The 2021 CLOC State of the Industry Survey has revealed major key takeaways from the current reality of legal spending. The survey covered a range of respondents from 200 organizations (48 being Fortune 500 companies) across over 20 industries, in 31 states and 21 countries. You can read the report here.
The Corporate Legal Operations Consortium (CLOC) is an international network of experts who have made it their mission to focus on analyzing and redefining the legal industry. With its annual reports, CLOC aims to help shed light on new industry standards and rising trends in the profession of law. The global network consists of experienced legal operations professionals who are committed to driving innovation forward within the industry.
We are happy to bring you a summary of the main issues deriving from this fascinating CLOC report:
1. External Legal Spend Has Doubled
It was surmised that in this new age of client-driven services, ALSPs (Alternative Legal Service Providers) have become increasingly attractive to corporate legal departments. The general number of legal departments spending on ALSPs is growing fast, positioning ALSPs as a prominent supplier within the legal market, and pointing to a possible indicator that ALSPs are being thought of differently by the market.
Overall, ALSP spend increased in 2021 by almost 30%. Generally speaking, the median outside legal spend nearly doubled in the past year; from $7.9 million to $14.5 million. What’s more is that 21% of CLOC’s survey respondents reported shifting more work to ALSPs as opposed to law firms, signaling a change in how departments approach the delegation of tasks and projects.
As Epiq Global has pointed out, there is a new prevailing focus on “sourcing talent where the talent resides”, as opposed to where the office is located. This then means that there is a greater accessibility afforded for flexible working models, such as contract or semi-permanent opportunities.
It opens up the possibility for budget reallocation, and eliminates the need to onboard new in-house staff which is often noted as a significant pain point for legal departments looking to expand or scale up/down their team in a relatively short period of time.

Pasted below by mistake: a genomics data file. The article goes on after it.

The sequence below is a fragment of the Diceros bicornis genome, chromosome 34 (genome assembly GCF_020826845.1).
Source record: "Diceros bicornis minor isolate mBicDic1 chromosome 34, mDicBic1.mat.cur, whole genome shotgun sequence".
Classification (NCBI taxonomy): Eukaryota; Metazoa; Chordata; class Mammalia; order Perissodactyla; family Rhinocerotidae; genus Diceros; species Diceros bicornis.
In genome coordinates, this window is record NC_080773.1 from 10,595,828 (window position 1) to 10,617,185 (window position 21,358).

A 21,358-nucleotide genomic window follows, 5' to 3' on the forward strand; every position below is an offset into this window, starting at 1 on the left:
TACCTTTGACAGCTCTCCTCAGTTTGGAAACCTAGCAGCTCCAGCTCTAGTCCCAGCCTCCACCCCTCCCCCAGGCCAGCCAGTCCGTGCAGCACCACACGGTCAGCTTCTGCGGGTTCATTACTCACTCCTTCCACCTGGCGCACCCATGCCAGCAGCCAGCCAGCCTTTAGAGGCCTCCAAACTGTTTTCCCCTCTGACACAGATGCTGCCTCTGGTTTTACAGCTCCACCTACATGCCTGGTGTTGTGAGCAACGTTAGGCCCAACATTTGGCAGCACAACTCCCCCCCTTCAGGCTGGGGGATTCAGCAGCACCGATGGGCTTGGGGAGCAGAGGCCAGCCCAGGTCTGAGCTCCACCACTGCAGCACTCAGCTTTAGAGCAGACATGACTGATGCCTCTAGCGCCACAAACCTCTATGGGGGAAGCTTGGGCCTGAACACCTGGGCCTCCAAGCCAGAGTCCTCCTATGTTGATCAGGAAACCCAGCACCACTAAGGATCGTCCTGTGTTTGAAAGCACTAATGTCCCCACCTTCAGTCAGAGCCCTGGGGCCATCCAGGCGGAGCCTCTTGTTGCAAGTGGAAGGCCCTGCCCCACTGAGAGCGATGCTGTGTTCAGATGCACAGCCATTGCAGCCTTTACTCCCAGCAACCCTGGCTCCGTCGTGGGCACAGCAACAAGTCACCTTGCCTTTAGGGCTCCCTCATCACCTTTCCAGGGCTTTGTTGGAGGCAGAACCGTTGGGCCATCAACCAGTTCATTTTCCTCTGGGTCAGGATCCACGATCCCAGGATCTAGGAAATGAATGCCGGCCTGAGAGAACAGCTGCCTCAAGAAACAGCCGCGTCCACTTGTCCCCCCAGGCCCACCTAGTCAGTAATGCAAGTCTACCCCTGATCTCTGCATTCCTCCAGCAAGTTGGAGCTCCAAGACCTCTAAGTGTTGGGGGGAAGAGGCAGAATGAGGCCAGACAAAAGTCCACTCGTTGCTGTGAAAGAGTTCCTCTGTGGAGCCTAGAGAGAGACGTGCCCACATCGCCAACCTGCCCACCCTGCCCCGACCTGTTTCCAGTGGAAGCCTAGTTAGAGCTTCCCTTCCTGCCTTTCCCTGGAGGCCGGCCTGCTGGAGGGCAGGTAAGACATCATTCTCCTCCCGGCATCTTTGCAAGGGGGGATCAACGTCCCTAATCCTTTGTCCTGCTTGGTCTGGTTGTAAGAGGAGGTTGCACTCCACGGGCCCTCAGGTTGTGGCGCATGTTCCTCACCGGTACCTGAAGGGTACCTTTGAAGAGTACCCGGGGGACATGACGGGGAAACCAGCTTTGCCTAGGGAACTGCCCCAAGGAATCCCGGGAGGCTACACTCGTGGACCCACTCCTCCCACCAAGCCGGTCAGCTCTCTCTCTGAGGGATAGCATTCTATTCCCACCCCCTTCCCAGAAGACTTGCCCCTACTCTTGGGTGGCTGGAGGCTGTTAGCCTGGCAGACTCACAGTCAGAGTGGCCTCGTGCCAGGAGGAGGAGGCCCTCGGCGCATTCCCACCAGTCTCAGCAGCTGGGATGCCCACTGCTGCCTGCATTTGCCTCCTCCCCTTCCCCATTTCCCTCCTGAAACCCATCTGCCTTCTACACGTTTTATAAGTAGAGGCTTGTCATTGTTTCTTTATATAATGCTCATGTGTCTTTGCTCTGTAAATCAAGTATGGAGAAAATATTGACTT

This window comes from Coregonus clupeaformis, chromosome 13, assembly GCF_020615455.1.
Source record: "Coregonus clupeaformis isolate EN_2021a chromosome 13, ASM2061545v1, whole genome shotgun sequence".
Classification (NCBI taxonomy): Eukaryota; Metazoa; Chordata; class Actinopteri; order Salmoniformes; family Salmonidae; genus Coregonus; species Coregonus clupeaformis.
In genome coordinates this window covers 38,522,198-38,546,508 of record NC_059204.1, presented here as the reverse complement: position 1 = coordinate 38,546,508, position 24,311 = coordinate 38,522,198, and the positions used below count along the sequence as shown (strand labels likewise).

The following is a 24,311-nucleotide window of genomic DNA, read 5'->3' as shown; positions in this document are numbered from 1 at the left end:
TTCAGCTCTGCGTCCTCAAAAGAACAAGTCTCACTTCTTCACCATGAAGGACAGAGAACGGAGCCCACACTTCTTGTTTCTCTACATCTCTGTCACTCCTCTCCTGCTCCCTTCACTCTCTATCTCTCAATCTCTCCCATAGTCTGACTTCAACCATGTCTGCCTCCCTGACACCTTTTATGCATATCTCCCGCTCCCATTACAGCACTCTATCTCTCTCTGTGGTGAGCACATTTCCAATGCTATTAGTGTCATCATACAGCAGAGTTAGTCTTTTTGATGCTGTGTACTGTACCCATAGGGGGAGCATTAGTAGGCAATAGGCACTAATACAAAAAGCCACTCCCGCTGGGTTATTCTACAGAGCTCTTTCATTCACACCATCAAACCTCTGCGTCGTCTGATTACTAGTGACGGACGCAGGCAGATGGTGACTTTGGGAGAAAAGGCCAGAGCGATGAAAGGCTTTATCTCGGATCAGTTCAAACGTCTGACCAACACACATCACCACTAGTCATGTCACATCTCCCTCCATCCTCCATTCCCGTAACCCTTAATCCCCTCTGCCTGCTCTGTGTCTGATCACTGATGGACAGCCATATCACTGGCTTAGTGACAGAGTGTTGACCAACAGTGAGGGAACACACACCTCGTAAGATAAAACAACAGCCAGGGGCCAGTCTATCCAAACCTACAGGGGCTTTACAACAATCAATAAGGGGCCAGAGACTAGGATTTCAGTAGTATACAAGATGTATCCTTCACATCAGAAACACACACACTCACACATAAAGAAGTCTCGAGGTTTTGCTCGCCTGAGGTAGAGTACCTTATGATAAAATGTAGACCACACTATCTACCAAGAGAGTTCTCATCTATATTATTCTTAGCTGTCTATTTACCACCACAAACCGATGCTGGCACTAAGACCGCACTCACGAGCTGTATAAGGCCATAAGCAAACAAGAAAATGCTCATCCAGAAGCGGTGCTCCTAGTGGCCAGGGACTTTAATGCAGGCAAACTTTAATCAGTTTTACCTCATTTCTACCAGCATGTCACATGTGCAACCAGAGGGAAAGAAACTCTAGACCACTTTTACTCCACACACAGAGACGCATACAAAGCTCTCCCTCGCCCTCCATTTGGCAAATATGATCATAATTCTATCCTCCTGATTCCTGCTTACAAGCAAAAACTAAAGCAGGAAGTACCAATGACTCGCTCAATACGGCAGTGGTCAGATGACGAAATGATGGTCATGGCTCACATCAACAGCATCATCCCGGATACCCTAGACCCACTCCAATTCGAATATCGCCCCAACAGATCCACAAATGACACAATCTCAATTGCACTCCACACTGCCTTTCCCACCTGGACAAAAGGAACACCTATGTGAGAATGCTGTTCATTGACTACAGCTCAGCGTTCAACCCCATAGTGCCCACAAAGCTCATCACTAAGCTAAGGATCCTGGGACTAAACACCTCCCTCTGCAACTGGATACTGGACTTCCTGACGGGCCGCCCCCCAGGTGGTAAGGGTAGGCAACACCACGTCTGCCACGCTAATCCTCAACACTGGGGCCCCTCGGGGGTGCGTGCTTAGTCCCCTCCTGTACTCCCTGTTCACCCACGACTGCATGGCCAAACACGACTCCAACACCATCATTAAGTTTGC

The emergence of ALSPs has essentially improved upon a process which has served as a bottleneck within the legal industry for quite some time, allowing legal departments to receive high-grade quality work from a professional with specific expertise in the given project area or jurisdiction. The hybrid makeup of an ALSP’s ability to be both flexible yet highly dependable and specific is what makes it such a competitive and attractive option to legal departments.
2. A Maturing Market
Certainly, it seems that with the maturation of the ALSP sector, coupled with the demand for flexible legal talent, the legal world is creating the perfect storm for ALSPs to balloon in popularity. In addition, the current climate is arguably the ideal environment for ALSPs to continue to mature and grow.
The COVID-19 pandemic has removed a lot of the need for client-facing business-dealings in the legal industry, instead prioritizing the ability to insource/outsource work at a moment’s notice and for an affordable price. This is precisely what ALSPs are readily offering; a way to delegate projects that doesn’t cost an arm and a leg.
As the CLOC report has emphasized, the very services provided by ALSPs are changing, with more and more GCs entrusting ALSPs with more than just the basic menial legal labour, and more with legal process engineering, and other highly complex legal projects.
The ALSP sector has grown roots—ones that won’t budge. Contrary to what some predicted at the start of the ALSP boom, flexible legal staffing and services like it are not simply ‘trends’. A maturing market shows that flexibility is vital, providing the professionals of the industry a way to lead more balanced lives, and their clients a way to save on unnecessary costs associated with sourcing legal services.
As the dust settles, and as ALSPs continue to be integrated into the routine operations of legal departments across the world, it has become clear that they offer a win-win situation.
3. Diversity and Tech
Aside from the growing trends surrounding ALSPs, a major priority uncovered in the CLOC report is the implementation of Diversity and Inclusion programs—which was actually ranked as the number one priority for 61% of survey respondents within the legal industry.
Among other legal operation trends are the continued explorations into how automation can be integrated into various legal processes, like within contract lifecycle management for instance.
However it should be noted that diversity is also easier to achieve through the use of an ALSP, especially if that diversity is required on a number of levels, such as experience, identity, qualifications, etc.
It’s interesting to observe how the rising trend of prioritizing diversity coincides with the prioritization of flexibility through the use of ALSPs. By approaching a Flexible Legal Staffing company such as LawFlex for instance, you benefit from a plethora of candidates that might not only be perfect for your specific needs, but also come emulating a new-age attitude that includes versatility, commitment, and drive.
It’s also worth mentioning that legal-tech is often already a functioning arm of many ALSPs, making them an attractive entity to approach if a given legal department is looking to become more tech-savvy and modernize its practices.
We suspect that the metamorphosis and maturation of ALSPs and innovative legal-tech solutions will be continually observed by these insightful reports for years to come.